Tobacco industry undermining Nigeria’s tobacco-control legislation – GroupACTA
“The tobacco industry enjoys consistent invitations from the Standards Organization of Nigeria (SON) to their meetings where supposed classified resolutions on standards are discussed, and agreements are reached.”
An advocacy group, Corporate Accountability and Public Participation Africa (CAPPA), has decried the interference of the tobacco industry in Nigeria with government policies, including policies meant to regulate the industry.
Akinbode Oluwafemi, the Executive Director of CAPPA, expressed this dissatisfaction during the launch of the Nigeria Tobacco Industry Interference Index Report (2021) on Friday in Lagos.
The Nigeria Tobacco Industry Interference Index Report 2021 will form part of the Global Tobacco Industry Interference Index, which measures efforts by governments to address tobacco industry interference.
The Index is also a global survey of how public health policies are protected from the tobacco industry’s subversive efforts and activities, and what governments must do to push back the industry influence.
Countries that are scored well on the Global Tobacco Index have been able to curtail the meddling of the tobacco industry in public health policies.
On Wednesday, the Africa Tobacco Control Alliance launched the regional tobacco industry interference index which detailed how the industry exploited opportunities provided by the COVID-19 pandemic to work with African governments.
Giving the summary of the Nigeria Tobacco Industry Interference Index, Mr Oluwafemi said like the rest of the globe, the tobacco industry in Nigeria has “consistently interfered unnecessarily in tobacco control policies and unlawfully embarked on corporate social responsibility activities in clear contravention of the National Tobacco Control Act 2015 and the National Tobacco Control Regulations 2019.
According to Mr Oluwafemi, the global index adopts a scoring system of 0–5, where a higher score indicates the stronger tobacco industry interference.
“In 2020 Nigeria obtained 49 points but unfortunately, the outcome of this year’s survey is 53 which shows the tobacco industry is intensifying its subversive actions despite Nigeria’s tobacco control legislation.
“The tobacco industry still participates in policy development in Nigeria. The tobacco industry was invited and participated in the meetings organised by the federal government, including a public hearing towards the passage of the National Tobacco Control Regulation 2019.
“The tobacco industry enjoys consistent invitations from the Standards Organization of Nigeria (SON) to their meetings where supposed classified resolutions on standards are discussed, and agreements are reached. The industry is on various technical committees set up by the SON,” he said.
Mr Oluwafemi said the activities of the tobacco industry in Nigeria clearly violate Article 5.3 of the World Health Organisation – Framework Convention on Tobacco Control (WHO-FCTC), which Nigeria is a signatory to.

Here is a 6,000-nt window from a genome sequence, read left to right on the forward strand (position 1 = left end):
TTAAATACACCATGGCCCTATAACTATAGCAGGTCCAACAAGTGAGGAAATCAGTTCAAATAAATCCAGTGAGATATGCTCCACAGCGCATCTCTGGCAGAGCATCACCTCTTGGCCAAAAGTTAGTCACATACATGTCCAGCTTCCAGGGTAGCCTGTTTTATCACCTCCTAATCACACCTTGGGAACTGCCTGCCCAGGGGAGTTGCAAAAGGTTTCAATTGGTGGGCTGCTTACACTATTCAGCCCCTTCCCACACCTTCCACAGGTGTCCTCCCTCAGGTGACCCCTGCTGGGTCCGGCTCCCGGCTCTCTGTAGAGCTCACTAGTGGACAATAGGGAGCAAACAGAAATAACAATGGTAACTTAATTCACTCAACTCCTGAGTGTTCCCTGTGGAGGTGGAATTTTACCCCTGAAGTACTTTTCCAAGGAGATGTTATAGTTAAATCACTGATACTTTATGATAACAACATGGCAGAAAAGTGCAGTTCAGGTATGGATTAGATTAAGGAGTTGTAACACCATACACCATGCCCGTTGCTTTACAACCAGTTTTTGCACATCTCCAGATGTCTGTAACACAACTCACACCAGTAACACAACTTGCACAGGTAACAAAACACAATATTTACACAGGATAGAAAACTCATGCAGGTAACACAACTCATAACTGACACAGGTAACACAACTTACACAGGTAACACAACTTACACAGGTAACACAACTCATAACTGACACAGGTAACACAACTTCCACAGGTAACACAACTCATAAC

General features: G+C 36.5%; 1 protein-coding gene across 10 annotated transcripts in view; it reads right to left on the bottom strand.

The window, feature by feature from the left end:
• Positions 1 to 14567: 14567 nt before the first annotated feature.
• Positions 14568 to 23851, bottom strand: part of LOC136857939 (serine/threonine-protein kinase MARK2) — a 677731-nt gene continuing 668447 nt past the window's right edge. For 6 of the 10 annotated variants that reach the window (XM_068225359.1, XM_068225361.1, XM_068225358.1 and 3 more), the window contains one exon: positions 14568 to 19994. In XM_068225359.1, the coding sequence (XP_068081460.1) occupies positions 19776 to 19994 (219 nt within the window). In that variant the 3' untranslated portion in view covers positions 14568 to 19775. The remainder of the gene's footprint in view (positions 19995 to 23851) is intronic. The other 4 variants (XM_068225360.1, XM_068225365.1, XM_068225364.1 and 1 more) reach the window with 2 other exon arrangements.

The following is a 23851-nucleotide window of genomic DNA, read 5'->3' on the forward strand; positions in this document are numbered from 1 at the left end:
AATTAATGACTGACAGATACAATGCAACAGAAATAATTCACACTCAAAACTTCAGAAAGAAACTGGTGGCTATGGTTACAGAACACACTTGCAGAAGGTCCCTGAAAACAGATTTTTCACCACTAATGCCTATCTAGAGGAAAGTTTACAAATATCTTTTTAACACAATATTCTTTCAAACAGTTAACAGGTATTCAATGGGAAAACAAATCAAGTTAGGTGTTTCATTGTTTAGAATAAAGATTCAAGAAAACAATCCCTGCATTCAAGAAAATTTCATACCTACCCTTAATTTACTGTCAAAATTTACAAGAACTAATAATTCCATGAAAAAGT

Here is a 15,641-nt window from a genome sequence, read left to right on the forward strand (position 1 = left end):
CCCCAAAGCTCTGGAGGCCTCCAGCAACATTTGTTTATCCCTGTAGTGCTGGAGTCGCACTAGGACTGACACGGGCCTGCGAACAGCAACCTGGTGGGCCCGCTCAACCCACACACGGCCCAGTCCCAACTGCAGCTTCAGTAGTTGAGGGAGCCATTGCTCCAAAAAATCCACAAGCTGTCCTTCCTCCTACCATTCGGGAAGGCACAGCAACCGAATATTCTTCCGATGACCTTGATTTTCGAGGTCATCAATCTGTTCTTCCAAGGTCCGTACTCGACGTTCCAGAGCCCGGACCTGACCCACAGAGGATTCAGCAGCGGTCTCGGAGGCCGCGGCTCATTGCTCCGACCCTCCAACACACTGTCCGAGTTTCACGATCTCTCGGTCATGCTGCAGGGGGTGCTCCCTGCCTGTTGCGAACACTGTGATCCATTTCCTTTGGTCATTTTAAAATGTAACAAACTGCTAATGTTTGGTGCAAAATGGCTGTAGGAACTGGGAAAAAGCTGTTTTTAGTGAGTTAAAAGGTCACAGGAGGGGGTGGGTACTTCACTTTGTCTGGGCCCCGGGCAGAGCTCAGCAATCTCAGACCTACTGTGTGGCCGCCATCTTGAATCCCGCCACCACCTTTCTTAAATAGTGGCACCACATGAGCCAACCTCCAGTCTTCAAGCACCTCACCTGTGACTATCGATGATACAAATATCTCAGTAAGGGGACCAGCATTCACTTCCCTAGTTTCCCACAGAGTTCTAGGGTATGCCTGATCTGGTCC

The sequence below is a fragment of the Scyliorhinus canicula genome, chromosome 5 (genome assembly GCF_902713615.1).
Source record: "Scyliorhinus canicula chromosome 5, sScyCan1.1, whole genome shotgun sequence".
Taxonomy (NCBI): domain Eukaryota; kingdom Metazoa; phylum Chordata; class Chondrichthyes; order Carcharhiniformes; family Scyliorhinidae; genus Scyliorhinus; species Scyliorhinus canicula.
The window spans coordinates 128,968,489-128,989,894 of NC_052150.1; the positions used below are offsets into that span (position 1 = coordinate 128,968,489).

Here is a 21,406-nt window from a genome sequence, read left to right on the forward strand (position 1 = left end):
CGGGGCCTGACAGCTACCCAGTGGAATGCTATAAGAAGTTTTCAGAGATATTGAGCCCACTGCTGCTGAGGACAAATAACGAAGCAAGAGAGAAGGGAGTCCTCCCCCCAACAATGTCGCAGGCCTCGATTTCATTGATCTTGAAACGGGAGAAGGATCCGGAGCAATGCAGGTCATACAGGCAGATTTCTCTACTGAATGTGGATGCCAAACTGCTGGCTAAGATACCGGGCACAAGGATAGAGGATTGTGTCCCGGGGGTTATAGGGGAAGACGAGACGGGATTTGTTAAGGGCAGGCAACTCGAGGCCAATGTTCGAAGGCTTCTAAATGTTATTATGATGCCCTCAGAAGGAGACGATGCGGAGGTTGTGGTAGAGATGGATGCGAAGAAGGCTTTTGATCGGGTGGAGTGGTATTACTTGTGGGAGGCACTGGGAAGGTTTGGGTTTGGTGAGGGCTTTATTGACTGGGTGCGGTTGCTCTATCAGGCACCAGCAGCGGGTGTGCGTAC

He said the industry hides under corporate social responsibility (CSR) to foster their “unnecessary interaction with the government.”
One of the most recent CSR activities of the tobacco industry is a partnership between the National Youth Service Corps (NYSC) and the British American Tobacco Nigeria Foundation (BATNF) to empower young agriculture entrepreneurs financially.
Mr Oluwafemi said there is overwhelming evidence of “unnecessary interaction between the tobacco industry and government, most especially in the agriculture sector, with most of the initiatives advertised in the pages of newspapers and the social media.
He added that the industry is also part of some committees set up by the government which makes interactions with public officials plausible.
Philip Jakpor, the Director of Programmes at CAPPA, said the organisation has engaged in several deliberations with the Nigerian government in a bid to reduce the influence and interference of the tobacco industry with government policies.
He said the Federal government earlier fixed June 23, as the take-off date for the policy on Pictorial Health Warnings on tobacco products packs in Nigeria, but there has been no sign that the policy is in force, and no official communication from the government that the policy has taken off or extension granted to the tobacco companies.
Mr Jakpor added that although the National Tobacco Control Act 2015 and the National Tobacco Control Regulations 2019 provide for transparency and accountability in government dealings with the tobacco industry, the government of Nigeria has not been so transparent with its dealings with the industry.
CAPPA recommended the full implementation of the National Tobacco Control Act 2015 and the National Tobacco Control Regulations 2019.
“The government should provide information of its dealings, interactions, economic incentives, and benefits that the Tobacco industry receives from it, and reject non-binding agreements with the tobacco industry,” Mr Oluwafemi said.
He added that governments are often disadvantaged when they agree to cooperate with the tobacco industry, and the Nigerian government should desist from collaborations with the industry.
The group urged the government should de-normalize the so-called socially responsible activities of the tobacco industry, as these are a form of tobacco promotion.
CAPPA added that government officials in relevant ministries, departments, and agencies must be made to sign conflict-of-interest forms periodically to remind them of commitments or obligations that protect public health.
Source: Premium Times